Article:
Leonhard Euler (1707-1783) devised the first effective test to tell quickly whether a given residue is a quadratic residue or not. This is known as Euler's criterion : Modulo an odd prime p, the nonzero residue a is a quadratic residue if and only if the following equation is true, modulo p :
a (p-1)/2 = 1
This is easily established by considering a primitive root g (i.e., a residue generating multiplicatively the group of the p-1 nonzero residues modulo p). The even powers of g are quadratic residues and the odd powers are not.
In particular, g itself can't be a quadratic residue (the order of g must be p-1, and it would be at most (p-1)/2 if g was congruent to the square of some x, since the order of x divides p-1, by Fermat's little theorem).
If a is an even power of g , the above relation holds (as the left-hand side is something raised to the power of p-1). Conversely, if a is an odd power of g, then the left-hand side is congruent to g raised to (p-1)/2 which must be congruent to -1 (as it can't be congruent to 1 while its square is).
The original definition was generalized by Jacobi and Kronecker.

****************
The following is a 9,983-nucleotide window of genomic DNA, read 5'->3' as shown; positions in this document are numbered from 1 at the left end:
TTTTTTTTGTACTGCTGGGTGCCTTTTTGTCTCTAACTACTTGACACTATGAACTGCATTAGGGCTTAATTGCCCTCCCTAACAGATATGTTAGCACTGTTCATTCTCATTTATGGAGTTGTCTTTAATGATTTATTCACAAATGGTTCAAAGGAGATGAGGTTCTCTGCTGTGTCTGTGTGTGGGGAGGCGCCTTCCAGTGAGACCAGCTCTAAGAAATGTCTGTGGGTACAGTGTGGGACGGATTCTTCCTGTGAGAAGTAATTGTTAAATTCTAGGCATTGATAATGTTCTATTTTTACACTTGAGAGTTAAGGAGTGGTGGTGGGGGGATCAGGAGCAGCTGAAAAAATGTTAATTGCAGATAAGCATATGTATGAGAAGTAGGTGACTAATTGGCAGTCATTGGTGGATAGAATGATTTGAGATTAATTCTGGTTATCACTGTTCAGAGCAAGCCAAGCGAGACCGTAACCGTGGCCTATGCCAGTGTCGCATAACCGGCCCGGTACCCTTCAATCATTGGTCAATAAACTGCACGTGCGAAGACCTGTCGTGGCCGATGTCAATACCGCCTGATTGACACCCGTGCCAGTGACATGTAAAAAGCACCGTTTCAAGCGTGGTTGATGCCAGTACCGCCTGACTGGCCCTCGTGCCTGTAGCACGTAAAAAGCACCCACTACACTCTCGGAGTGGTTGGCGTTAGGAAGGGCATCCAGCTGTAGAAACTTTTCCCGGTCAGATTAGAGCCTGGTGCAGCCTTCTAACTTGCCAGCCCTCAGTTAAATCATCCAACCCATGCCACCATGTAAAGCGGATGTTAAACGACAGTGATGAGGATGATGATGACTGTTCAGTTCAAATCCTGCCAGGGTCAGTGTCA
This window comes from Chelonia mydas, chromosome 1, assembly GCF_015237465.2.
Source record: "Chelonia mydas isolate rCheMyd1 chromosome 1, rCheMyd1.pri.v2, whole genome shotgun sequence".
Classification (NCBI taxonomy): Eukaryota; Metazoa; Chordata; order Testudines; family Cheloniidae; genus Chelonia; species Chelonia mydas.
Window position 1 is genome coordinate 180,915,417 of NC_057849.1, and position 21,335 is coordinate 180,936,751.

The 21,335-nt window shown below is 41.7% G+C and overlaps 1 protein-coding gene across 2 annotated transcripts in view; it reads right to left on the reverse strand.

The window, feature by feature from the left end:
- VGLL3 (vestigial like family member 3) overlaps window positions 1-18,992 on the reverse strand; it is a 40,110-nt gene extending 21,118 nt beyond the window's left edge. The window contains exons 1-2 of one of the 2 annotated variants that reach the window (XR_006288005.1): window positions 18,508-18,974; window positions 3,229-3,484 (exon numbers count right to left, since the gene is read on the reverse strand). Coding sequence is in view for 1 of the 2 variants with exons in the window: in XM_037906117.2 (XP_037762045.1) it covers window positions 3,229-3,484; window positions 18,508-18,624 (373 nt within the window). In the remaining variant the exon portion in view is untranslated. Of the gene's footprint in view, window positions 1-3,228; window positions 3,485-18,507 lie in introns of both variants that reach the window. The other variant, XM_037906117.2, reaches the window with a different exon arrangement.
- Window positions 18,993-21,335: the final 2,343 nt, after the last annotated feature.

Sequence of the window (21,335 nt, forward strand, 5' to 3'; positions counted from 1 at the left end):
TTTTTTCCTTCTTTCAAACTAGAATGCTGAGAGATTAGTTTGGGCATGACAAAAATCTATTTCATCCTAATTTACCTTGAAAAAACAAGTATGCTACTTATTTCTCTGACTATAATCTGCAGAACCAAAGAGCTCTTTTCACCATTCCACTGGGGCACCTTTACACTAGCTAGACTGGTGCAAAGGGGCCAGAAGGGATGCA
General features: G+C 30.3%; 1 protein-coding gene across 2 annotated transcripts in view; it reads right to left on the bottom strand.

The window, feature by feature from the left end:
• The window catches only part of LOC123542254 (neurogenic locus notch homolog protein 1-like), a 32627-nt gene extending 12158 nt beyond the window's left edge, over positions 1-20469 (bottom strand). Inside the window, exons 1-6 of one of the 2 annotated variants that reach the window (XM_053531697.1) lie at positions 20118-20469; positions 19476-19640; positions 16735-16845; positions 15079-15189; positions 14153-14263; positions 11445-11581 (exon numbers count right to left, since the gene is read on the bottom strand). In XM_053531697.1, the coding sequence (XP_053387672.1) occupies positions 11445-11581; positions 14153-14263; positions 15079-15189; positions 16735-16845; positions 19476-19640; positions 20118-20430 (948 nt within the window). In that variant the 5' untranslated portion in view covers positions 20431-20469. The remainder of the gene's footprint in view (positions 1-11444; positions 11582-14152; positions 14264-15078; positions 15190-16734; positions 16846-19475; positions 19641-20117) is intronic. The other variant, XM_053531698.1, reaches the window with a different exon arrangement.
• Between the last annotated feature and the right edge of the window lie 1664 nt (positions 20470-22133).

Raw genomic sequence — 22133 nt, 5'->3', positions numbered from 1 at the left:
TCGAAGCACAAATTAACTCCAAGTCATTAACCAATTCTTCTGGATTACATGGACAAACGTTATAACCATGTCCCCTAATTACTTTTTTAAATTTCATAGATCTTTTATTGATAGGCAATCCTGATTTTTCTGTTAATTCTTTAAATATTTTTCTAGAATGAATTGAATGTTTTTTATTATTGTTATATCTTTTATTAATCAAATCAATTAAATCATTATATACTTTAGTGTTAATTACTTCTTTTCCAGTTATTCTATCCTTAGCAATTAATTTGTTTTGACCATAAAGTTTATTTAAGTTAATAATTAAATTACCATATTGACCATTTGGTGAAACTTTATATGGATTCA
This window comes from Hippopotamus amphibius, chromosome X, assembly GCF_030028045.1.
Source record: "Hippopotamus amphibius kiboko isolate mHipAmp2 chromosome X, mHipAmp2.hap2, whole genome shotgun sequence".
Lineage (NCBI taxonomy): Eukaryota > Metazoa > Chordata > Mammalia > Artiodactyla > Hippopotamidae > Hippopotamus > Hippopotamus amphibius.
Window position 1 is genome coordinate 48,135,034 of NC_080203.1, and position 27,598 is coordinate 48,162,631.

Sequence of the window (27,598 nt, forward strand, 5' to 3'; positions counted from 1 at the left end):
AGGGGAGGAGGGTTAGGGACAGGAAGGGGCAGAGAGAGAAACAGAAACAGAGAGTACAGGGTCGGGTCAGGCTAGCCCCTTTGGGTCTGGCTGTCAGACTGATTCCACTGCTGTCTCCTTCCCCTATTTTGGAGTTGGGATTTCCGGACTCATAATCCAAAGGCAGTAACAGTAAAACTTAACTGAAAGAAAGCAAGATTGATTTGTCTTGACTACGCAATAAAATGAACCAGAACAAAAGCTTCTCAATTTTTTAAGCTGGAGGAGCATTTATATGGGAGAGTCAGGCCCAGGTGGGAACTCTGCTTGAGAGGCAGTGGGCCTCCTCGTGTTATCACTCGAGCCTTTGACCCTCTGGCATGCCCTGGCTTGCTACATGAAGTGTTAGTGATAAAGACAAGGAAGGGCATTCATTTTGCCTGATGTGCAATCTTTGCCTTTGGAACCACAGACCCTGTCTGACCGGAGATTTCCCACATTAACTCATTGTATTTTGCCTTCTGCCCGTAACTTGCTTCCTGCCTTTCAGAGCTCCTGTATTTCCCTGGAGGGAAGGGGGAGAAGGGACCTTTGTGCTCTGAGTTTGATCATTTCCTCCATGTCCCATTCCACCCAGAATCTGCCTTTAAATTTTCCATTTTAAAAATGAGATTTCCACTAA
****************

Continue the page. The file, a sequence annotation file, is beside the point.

Part of the secret of analysis is the art of using notations well.
Original definition, by Adrien-Marie Legendre (1752-1833)
At first, the Legendre symbol (a|p)
was defined as follows,
For obvious typographical reasons, we use the "horizontal" version (a|p) of the symbol, although the more traditional "vertical" version is preferred in print.
Euler's criterion, as discussed above, may thus be simply expressed:
If p is an odd prime, then (a|p) = a (p-1)/2 (modulo p).
The Legendre symbol was introduced specifically to stress the nice symmetrical relationship between (m|n) and (n|m) when m and n are both odd primes. This relation (the very law of quadratic reciprocity) is expressed by the last two of the following fundamental properties of the Legendre symbol :
[ Skip the rest of this article on first reading. ]
It was later realized that it could be useful to consistently define the meaning of the symbol for less restricted arguments, while maintaining the above properties.